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Friday, 7 October 2011

How to Install Bind 9

How to Install Bind 9.

apt-get install bind9

This should install and work ok. Note: Firewall rules are required. See Firewall section. In order to start using bind locally, edit /etc/resolv.conf


(The "search" allows you to ping/access subdomain names without typing in the entire address. I.E. ping www will ping )
Restart bind: - /etc/init.d/bind9 restart

Test and ping google etc. Bind should be resolving internet addresses. If not - Check Firewall.
Configing Bind (version 9):

Check to see if the following is referenced in /etc/bind/named.conf

include "/etc/bind/named.conf.local"; is in /etc/bind/named.conf

Edit the following file:

vi /etc/bind/named.conf.local
//This file contains all local and changable info.
//Begin File - by creating the following entry:
//----------- Begin ------------
zone "" {
       type master;
       file "/etc/bind/zones/";
       allow-transfer {; };   ; Note this line is only for a secondary nameserver, allowing for zone transfer.

//The next is the reverse DNS entry.
zone "" {
        type master;
        file "/etc/bind/zones/136.201.1.db";
//------------ End of ----------

Create the file:

vi /etc/bind/zones/
//Begin file --------------------------------
$TTL 3h

@       IN      SOA    (
                2006120702      ; counter/ Serial    ; in the format YYYYMMDDCC where CC - counter 1 to 99
                20m             ; refresh
                15m             ; Retry Interval
                1w              ; Expire
                1h )            ; Negative Cache TTL

        IN      NS        ; must the name of the name server used to register
;        IN      NS      ns1.secondary nameserver.  ; A semi-colon is used to comment out lines in bind configs.
        IN      MX      10

ns      IN      A
mail    IN      A
wiki    IN      A
monitor IN      A
www     IN      A
@       IN      A   ; the @ is for the no www name. E.g. (without www's)
www.portal      IN      A
//End file ------------------------------------

Create Reverse DNS lookup file: This is just for reverse DNS lookups. Reverse DNS entries also have to be made with your ISP - as reverse DNS entries come from them.

vi /etc/bind/zones/136.201.1.db
//Start of file -------------------------
@       IN      SOA (
                3       ; counter/ Serial
                15m     ; refresh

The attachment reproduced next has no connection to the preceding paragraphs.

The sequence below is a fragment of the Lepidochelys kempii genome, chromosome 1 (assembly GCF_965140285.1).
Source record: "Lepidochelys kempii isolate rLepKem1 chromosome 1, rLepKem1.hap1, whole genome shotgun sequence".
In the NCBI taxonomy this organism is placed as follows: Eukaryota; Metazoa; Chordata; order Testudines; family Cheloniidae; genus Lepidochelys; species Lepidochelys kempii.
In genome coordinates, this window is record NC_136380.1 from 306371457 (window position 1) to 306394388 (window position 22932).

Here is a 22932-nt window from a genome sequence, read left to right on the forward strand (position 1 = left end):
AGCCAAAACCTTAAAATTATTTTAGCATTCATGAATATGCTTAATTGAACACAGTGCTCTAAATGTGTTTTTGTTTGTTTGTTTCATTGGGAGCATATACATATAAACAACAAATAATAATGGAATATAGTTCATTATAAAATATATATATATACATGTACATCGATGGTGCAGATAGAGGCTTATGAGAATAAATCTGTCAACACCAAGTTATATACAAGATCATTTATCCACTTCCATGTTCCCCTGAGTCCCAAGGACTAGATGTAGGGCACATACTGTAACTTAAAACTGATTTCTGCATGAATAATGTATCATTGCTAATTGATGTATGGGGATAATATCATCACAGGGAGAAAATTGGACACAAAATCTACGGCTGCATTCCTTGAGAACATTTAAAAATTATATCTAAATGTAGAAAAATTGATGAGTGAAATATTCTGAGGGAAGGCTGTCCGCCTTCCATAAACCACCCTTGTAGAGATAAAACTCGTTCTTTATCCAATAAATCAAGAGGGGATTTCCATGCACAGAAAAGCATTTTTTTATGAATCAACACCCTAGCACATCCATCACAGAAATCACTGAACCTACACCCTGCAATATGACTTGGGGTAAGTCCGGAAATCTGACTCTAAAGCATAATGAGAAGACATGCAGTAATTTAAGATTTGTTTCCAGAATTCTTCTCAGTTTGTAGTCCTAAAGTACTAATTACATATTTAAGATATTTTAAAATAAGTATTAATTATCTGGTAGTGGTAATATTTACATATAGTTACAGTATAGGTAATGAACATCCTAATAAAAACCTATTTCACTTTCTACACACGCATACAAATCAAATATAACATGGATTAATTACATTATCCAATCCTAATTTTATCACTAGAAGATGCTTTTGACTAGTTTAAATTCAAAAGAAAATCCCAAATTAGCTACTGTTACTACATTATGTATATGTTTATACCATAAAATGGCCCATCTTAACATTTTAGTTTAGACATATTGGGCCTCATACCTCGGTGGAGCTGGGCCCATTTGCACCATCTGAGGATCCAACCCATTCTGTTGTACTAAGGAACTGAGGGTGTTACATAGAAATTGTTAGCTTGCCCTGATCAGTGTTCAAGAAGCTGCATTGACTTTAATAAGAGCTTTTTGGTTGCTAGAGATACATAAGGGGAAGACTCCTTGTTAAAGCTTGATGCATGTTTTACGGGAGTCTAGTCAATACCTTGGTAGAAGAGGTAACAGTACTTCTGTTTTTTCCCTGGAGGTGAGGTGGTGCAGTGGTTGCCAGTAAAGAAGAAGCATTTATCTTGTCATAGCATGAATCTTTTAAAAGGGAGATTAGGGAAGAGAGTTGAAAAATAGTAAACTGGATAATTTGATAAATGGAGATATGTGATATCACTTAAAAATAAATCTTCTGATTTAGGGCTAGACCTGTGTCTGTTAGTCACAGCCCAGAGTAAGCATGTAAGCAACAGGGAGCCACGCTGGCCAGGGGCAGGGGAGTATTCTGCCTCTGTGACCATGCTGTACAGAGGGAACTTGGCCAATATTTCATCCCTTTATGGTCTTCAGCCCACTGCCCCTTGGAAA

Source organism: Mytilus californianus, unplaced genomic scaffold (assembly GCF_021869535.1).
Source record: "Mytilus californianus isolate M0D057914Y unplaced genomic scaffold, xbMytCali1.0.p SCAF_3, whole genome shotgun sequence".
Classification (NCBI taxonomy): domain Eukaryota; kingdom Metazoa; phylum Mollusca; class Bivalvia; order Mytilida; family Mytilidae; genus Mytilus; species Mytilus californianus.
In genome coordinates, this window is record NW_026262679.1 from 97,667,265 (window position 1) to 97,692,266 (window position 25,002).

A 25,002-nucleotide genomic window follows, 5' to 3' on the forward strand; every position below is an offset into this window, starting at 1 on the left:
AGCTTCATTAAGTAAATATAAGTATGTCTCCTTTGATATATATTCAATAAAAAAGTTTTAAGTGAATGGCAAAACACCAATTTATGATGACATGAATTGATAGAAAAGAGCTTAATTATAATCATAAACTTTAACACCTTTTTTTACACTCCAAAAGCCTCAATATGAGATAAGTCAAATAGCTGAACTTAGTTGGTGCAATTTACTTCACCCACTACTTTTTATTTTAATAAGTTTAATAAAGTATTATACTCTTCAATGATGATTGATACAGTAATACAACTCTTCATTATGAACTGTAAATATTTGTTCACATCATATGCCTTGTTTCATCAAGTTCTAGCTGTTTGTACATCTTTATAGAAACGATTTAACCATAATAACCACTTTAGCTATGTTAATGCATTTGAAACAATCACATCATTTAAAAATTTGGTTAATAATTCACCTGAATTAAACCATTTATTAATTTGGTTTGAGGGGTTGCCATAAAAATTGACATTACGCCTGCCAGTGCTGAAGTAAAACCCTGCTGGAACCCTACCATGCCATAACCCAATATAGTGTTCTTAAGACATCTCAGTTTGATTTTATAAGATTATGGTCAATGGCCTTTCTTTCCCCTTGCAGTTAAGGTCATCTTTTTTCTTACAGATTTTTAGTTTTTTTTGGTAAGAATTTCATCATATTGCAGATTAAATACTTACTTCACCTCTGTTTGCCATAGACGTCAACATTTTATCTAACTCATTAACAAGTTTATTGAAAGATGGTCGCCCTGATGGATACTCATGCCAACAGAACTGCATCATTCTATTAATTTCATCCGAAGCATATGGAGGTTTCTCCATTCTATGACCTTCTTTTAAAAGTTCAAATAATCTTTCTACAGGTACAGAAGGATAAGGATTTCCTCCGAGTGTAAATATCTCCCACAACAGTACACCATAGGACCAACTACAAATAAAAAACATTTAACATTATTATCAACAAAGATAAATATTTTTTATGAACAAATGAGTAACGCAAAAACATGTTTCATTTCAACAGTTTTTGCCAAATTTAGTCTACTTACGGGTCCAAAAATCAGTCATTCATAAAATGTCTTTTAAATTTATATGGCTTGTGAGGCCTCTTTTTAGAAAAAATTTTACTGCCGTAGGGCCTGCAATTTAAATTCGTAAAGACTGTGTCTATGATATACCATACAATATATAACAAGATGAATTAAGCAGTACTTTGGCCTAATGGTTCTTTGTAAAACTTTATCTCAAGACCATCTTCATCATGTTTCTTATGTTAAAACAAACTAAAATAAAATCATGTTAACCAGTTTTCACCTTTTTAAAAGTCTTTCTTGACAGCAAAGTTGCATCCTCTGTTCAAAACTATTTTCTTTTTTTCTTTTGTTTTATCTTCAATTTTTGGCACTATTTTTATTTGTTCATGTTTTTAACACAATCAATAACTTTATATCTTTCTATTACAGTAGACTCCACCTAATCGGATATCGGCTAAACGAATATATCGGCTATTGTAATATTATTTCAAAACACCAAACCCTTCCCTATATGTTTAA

15m     ; Retry Interval
                1w      ; Expire
                1h )    ; Negative Cache TTL

        IN      NS

250     IN      PTR
//End of file ---------------------------

Start bind and Test:

/etc/init.d/bind start
tail /var/log/daemon.log

Test with dig, nslookup and ping.
To test with nslookup, at the prompt type in "set type=mx" to query mx records. Similiarly, "set type=A" for A records.
Go to and carryout a DNS report.

If you don't have bind installed you wont have nslookup and you'll get:

-bash: nslookup: command not found

To solve this:

apt-get install dnsutils

Setting up A Secondary DNS

Having a secondary DNS is very important, especially if your services (web,mail,db etc) are running off different boxes. The www could be up, but if DNS goes down - no www traffic :-(

There is very little to setting up a secondary dns entry/server. It takes care of everything, e.g. updating etc. from master to slave itself.

Config Master To setup the master (main or primary DNS server) the following must be added:

vi /etc/bind/zones/
allow-transfer {; };
//where the above ip is the secondary dns server's.

Config Slave Of course bind will have to be installed and it could be perhaps serving out dns for another domain! Edit the following file:

vi /etc/bind/named.conf.local
//add the following lines:

zone "" {
        type slave;
        file "/etc/bind/slaves/";
        masters {; };
        allow-transfer {; };

The /etc/bind/slaves directory must be created, and also bind must be given permission to write to this slaves directory. This is because bind runs as user bind - and can only edit files it owns, or if the directory is chmod'd 775.

mkdir /etc/bind/slaves
chown bind:bind /etc/bind/slaves
//I chose to change ownership of this file rather than chmod it 775.

The allow-transfer should be included even for the slave zone files, otherwise anyone could do a zone transfer and lookup all your sub domains. See: DNS_-_Bind9#Prevent_DNS_lookup_of_sub_domains

Thats it! Secondary DNS setup. Restart/reload bind on both servers. Check /var/log/daemon.log for updates' Check also after the slave updates from the master. The slave will place dns files in /etc/bind/slaves/
Slow DNS lookup issues with bind9

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